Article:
Of course, nothing feels good or right about schism or loosing members. It even seems a bit like Jesus' warning in Mark 13:12 "Brother will betray brother to death, and a father his child. Children will rebel against their parents and have them put to death."
That leads me to the scriptural argument - which is probably where I should have started, and where I remain challenged. I can tell you why the typical Bible passages are not sufficient to condemn (related to temple worship and Greco-Roman servitude, not loving monogamous relationships). I can tell you about a host of mandates from scripture that we neglect and ignore in the name of inclusivity, equality, and justice, but when it comes to something that says, "God blesses homosexual relationships" I am a little weak.
I can affirm John 3:16 "For God so loved the world that he gave his one and only Son, that whoever believes in him shall not perish but have eternal life."
I can affirm that Jesus blessed the Syrophoenician woman in Matthew and Mark - healing her daughter by her faith.
I can affirm 2 Kings 5:18-19, the story of the foreign general, Namaan, healed by Elisha. He asks Elisha to forgive him when he kneels in the temple of Rimon with his master, even though he knows the Lord is God, and Elisha says, "Go in peace."
At the base of this (and the expected rebuttal) is the question of belief and transformation. Can a person be a homosexual and believe? Do gays and lesbians have faith? How can a person remain at peace with God while practicing an activity that pulls them from God? Personally, I think that if I, forgiven sinner who continues to transgress, can claim to believe, to have faith, and be transformed, then I can't say that someone else has not just because they are attracted to, or in a relationship with, someone else. I may not like it (some relationships are simply not healthy - gay or straight). I may not want to see it (not fond of overt displays of Affection between anyone - gay or straight), but I can still encourage a faithful response to grace under the Lordship of Christ (from anyone - gay or straight).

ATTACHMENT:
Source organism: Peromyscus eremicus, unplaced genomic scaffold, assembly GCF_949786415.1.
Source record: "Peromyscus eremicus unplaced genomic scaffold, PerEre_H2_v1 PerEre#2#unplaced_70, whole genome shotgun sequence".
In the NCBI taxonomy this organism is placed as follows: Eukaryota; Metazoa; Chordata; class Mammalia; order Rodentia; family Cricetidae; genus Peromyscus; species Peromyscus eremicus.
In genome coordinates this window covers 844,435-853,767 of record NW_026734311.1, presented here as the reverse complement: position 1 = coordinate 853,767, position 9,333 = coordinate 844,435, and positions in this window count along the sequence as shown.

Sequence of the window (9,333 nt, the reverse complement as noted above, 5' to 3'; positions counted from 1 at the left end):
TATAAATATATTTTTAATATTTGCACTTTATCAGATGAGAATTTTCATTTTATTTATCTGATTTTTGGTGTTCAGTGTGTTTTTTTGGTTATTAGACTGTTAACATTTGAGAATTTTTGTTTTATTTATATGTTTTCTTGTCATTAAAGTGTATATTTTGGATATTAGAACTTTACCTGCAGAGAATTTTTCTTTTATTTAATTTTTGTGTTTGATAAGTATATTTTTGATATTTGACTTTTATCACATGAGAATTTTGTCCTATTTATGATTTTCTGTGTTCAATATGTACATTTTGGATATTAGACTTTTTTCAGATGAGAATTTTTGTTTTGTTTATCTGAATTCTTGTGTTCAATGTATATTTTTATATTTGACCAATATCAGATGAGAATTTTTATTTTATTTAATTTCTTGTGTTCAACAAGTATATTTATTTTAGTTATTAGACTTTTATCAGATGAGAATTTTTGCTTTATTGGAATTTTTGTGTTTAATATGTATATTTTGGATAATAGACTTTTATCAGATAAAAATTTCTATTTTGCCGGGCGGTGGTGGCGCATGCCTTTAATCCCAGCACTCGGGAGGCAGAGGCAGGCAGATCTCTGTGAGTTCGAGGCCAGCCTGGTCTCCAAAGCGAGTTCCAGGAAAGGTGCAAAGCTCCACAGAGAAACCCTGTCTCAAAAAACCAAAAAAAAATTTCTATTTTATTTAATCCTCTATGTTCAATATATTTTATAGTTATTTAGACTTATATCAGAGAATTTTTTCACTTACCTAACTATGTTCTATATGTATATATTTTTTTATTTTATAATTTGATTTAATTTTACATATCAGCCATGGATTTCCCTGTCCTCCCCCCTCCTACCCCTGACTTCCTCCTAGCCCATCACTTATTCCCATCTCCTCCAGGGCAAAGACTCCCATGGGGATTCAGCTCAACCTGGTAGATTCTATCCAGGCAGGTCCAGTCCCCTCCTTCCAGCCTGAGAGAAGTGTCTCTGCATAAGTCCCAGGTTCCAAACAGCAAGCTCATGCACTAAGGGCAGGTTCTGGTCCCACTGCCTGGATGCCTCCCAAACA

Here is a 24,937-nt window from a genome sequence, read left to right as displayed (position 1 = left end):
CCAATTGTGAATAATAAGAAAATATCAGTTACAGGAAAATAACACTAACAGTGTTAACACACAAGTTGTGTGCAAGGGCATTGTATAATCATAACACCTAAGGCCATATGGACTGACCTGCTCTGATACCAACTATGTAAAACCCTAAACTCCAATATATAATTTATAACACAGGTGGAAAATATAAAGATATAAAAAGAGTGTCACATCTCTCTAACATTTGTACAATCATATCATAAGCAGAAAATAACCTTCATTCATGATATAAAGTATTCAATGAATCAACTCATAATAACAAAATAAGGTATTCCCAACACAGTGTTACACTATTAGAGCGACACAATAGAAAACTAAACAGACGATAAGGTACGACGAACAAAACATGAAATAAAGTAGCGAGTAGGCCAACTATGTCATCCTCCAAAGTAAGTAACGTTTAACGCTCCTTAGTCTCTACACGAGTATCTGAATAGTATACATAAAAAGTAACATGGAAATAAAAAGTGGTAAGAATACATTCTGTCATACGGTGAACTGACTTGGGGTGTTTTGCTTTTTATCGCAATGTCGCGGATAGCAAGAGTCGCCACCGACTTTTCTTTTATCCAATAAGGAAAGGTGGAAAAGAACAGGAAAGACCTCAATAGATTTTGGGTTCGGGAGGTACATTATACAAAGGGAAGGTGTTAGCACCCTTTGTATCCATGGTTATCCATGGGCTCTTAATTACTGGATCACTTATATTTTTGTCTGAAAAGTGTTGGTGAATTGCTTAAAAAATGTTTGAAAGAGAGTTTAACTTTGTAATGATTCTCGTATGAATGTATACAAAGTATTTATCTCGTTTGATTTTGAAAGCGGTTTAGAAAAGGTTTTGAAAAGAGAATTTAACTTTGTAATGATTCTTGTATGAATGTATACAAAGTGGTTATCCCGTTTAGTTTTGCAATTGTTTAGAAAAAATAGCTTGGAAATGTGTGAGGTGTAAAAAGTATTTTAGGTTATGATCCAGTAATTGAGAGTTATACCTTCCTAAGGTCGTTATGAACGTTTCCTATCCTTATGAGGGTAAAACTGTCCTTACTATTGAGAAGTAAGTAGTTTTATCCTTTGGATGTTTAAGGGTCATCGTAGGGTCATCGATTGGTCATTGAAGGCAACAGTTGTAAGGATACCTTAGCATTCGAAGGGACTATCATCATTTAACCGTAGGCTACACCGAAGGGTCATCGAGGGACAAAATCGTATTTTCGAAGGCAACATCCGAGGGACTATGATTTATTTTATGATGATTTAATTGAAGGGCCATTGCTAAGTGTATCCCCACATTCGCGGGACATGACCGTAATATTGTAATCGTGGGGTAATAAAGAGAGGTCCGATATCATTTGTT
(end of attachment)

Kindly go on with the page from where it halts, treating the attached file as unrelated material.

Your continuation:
All of this reminds me of my friend, Nancy. She is a fun loving, rather intense young woman who barged into my office one day after school.
"I need to ask you a question."
"Can gay people be Christian?"
"Why do you ask?"
"Because I'm gay, and people at school are telling me I can't be a Christian! I need to know if I need to be a Buddhist or something."
"Well, Nancy, do you believe that Jesus Christ is the Son of God, and do you believe he died for you?"
"Then I think you are a Christian."
We continued to talk, pray, and study together for the rest of the time I was at that church. Since then we have stayed in touch. Nancy has since converted to Judaism because she did not find a welcome embrace in the Christian faith - Presbyterian or otherwise. Recently, Nancy converted to Judaism. She has become more open to God's presence through the music and community of the Jewish faith. I couldn't be more proud of her for embracing God's calling, and she is more aware of herself as a child of God then she has ever been.
I do not want this to be our legacy. I do not want to be the church that encourages others to continue in their journey in a place where they can be more welcome. As I right this, I realize the hypocrisy of hoping that some may leave gracefully to make room for others. Sadly, we do not seem to be able to offer the love of God and the opportunity to respond in a way that makes all people feel welcome. So we move forward, attempting to be faithful, and we seek to be the living stones that Christ is using to build the Kingdom of God (1 Peter 2:2-10).
Grace and Peace to all...